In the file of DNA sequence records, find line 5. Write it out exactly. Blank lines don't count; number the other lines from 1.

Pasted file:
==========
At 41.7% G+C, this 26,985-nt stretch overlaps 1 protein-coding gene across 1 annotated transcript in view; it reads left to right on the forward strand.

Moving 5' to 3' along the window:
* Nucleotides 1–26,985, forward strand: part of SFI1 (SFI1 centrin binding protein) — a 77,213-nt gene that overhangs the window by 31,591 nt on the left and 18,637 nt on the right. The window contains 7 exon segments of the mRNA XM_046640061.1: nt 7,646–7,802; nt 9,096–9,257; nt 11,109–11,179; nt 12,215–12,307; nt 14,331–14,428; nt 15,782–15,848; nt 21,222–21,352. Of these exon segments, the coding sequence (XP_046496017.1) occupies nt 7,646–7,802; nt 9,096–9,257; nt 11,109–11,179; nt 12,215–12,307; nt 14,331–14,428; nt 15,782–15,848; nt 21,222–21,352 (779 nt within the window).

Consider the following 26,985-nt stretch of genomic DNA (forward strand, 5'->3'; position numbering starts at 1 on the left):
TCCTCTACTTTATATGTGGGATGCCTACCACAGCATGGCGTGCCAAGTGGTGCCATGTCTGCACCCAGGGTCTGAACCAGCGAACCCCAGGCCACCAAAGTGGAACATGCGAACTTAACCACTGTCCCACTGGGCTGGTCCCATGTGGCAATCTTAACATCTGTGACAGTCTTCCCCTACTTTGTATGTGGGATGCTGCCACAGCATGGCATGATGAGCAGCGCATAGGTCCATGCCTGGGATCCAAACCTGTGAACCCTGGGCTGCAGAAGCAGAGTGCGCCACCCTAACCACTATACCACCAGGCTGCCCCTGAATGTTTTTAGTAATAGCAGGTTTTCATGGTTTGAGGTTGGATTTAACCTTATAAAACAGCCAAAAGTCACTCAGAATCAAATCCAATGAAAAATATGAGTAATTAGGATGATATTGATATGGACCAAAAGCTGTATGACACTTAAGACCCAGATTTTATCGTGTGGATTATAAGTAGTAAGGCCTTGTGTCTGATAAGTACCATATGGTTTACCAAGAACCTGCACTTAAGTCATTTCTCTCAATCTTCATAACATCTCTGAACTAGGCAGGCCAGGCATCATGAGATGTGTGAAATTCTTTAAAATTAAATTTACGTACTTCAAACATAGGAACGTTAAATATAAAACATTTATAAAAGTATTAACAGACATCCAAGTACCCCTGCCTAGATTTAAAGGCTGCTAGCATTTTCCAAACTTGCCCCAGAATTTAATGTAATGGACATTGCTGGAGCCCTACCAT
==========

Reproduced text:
TCCTCTACTTTATATGTGGGATGCCTACCACAGCATGGCGTGCCAAGTGGTGCCATGTCTGCACCCAGGGTCTGAACCAGCGAACCCCAGGCCACCAAAGTGGAACATGCGAACTTAACCACTGTCCCACTGGGCTGGTCCCATGTGGCAATCTTAACATCTGTGACAGTCTTCCCCTACTTTGTATGTGGGATGCTGCCACAGCATGGCATGATGAGCAGCGCATAGGTCCATGCCTGGGATCCAAACCTGTGAACCCTGGGCTGCAGAAGCAGAGTGCGCCACCCTAACCACTATACCACCAGGCTGCCCCTGAATGTTTTTAGTAATAGCAGGTTTTCATGGTTTGAGGTTGGATTTAACCTTATAAAACAGCCAAAAGTCACTCAGAATCAAATCCAATGAAAAATATGAGTAATTAGGATGATATTGATATGGACCAAAAGCTGTATGACACTTAAGACCCAGATTTTATCGTGTGGATTATAAGTAGTAAGGCCTTGTGTCTGATAAGTACCATATGGTTTACCAAGAACCTGCACTTAAGTCATTTCTCTCAATCTTCATAACATCTCTGAACTAGGCAGGCCAGGCATCATGAGATGTGTGAAATTCTTTAAAATTAAATTTACGTACTTCAAACATAGGAACGTTAAATATAAAACATTTATAAAAGTATTAACAGACATCCAAGTACCCCTGCCTAGATTTAAAGGCTGCTAGCATTTTCCAAACTTGCCCCAGAATTTAATGTAATGGACATTGCTGGAGCCCTACCAT